Chile’s holidays and festivals have their roots in historical events and religion. Religion plays an important part in Chilean’s lives, some of Chile’s most important celebrations are based on religion believes combining Spanish and Indian tradition. Chileans honor Catholic saints with festivals that usually include processions in which religious statues are carried in the streets, people wear traditional brightly colored costumes and dance to folk music. To recognize the increasing importance of the Evangelical and Protestant churches in the country in 2008 the government implemented a new public holiday, Reformation Day or National Day of the Evangelical and Protestant Churches to be observed the last week of October. For a complete list of Chile’s official public holidays click here.
Among the most important religious holidays are Easter and Christmas. The entire Easter weekend including Good Friday, Holy Saturday and Easter Sunday are official holidays. The Sunday after Easter Sunday Chileans observe Domingo de Cuasimodo to celebrate the resurrection of Christ.
Christmas coincides with the beginning of summer and many celebrate it outdoors. The celebration starts on the eve of Christmas Day with dinner with family members and friends, presents are exchanged after midnight. Many Chileans attend a midnight mass called misa de gallo.
Other major religious holidays include Feast of Saint Peter and Paul celebrated on June 29th, Fiesta de la Virgen del Carmen on July 16th, the Assumption of Virgin Mary remembering Mary’s passage to heaven on August 15th, All Saints Day celebrating the dead and martyrs on November 1st and Immaculate Conception.
One of the most magnificent and colorful festivals is Fiesta de la Tirana celebrated on July 16th in the village La Tirana in the north of Chile where Chileans celebrate their patron mother Virgen del Carmen. It is the biggest celebration in this area and the second largest in Chile after Fiesta del Rosario de Andacollo. The population of La Tirana is 560 inhabitants and during the week of celebration it receives between 200,000 and 250,000 visitors from Peru and Bolivia in addition to Chileans. La Tirana is an Andean celebration with roots in Pachamama, the Inca goddess of agriculture. Its modern day celebration was created by miners working in the copper and silver mines in the north of Chile, Bolivia and Peru.
Independence Day – Fiestas Patrias
Apart from religious holidays Chileans also celebrate many historical events and contributions. On September 18th or “dieciocho” the country celebrates Independence Day or Fiestas Patrias commemorating the beginning of their road to freedom from Spain although Chile officially proclaimed its independence the 12th of February, 1818. Fiestas Patrias is a weeklong celebration that includes Armed Forces Day on the 19th during which soldiers and important politicians gather in the main plaza and military and naval parades celebrating Chile’s military victories take place. This day is also the first day of Spring in the Southern hemisphere.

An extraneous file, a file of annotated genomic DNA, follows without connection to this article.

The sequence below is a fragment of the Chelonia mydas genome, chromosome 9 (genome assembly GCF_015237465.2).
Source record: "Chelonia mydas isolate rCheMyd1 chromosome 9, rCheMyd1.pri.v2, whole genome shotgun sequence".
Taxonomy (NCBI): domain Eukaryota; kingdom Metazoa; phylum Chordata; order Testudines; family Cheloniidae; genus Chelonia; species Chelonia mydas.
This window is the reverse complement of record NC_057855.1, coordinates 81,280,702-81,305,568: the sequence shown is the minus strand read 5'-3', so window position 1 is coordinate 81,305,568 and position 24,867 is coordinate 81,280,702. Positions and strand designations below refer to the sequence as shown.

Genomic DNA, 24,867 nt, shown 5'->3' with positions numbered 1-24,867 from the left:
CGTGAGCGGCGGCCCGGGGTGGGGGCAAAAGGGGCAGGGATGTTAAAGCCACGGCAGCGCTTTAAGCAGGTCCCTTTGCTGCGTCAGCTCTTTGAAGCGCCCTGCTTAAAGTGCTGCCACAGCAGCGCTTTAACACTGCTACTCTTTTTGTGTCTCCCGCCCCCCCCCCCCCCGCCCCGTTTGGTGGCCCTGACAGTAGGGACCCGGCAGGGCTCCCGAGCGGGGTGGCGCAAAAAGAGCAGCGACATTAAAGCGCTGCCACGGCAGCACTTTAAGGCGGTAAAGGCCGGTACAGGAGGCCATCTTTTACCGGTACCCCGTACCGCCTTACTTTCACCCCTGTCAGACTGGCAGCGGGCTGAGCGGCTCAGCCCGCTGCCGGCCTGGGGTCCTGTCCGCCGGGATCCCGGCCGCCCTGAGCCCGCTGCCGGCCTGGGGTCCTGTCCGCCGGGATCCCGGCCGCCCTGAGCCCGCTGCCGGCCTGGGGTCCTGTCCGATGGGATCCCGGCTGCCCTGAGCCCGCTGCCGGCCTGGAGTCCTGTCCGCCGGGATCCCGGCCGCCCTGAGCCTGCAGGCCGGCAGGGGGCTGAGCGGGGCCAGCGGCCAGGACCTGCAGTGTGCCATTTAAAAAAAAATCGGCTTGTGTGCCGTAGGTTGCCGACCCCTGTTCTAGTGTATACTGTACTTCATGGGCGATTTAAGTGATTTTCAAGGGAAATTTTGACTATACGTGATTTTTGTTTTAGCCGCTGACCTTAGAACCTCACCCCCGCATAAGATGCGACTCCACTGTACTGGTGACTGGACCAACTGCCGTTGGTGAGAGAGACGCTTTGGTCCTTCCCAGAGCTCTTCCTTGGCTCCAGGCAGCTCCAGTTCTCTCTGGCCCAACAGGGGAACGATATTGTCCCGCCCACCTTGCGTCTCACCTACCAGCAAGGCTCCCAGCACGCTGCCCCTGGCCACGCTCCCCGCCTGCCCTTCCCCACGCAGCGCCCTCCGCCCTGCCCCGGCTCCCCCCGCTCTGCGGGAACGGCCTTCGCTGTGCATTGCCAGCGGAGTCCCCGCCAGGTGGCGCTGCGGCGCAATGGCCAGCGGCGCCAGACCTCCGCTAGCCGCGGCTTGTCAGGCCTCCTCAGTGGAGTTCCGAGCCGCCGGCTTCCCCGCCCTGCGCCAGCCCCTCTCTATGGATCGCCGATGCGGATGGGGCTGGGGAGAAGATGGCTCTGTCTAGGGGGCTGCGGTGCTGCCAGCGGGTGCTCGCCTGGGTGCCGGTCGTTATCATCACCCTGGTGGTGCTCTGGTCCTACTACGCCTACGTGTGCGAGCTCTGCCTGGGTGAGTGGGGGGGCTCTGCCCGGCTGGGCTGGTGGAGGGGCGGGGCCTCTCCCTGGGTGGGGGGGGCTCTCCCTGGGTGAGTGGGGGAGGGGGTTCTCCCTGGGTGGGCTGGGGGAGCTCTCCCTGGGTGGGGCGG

The entire week is celebrated with lots of Chilean food, drinking, dancing and lots of flag waving. Chileans are very proud of their heritage, history and economic and cultural achievement in the last decades and this is the occasion where they display their national pride.
Many of the celebrations are held in fondas or ramadas. Many fondas are in large gathering halls but they are also set in temporary open sites with thatches roofs made from tree branches, a dance floor and a makeshift stage for musicians. There are tables to eat, music, dancing, a wide variety of Chilean food and drinks. Fondas operate for five or six consecutive days.
Celebrating Chile’s cultural heritage is part of this weeklong celebration. There are cueca, the national dance, competitions and shows and Chilean huaso rodeos. Huasos take part in parades wearing a traditional costume that includes a straw hat called chupalla and a poncho called manta over a waist jacket and leather leggings.
Like in much of the world Labor Day is celebrated on May 1st. Navy Day is May 21st where Chile honors those who gave their lives in the Battle of Iquique in the War of the Pacific against Peru and Bolivia in 1879. September 11th is the anniversary of the Pinochet military coup. Columbus Day is celebrated in October however this holiday represents the conquest and mistreatment of the local indigenous people by the Spanish conquerors. In recent years South Americans have used this occasion to celebrate their Spanish heritage instead of the oppression and subjugation that followed the arrival of the Spanish.
List of government declared official public holidays in Chile.
Chile has a remarkable record of literary achievement. Gabriela Mistral and Pablo Neruda were recipients of the Nobel Prize for Literature.
Chile is a diverse society with roots in South America and Europe, about 44% of its population is mestizo, a mix of European and Amerindian descent.
What not to miss when in Chile. A list of memorable and historical places and cultural insights of Chile.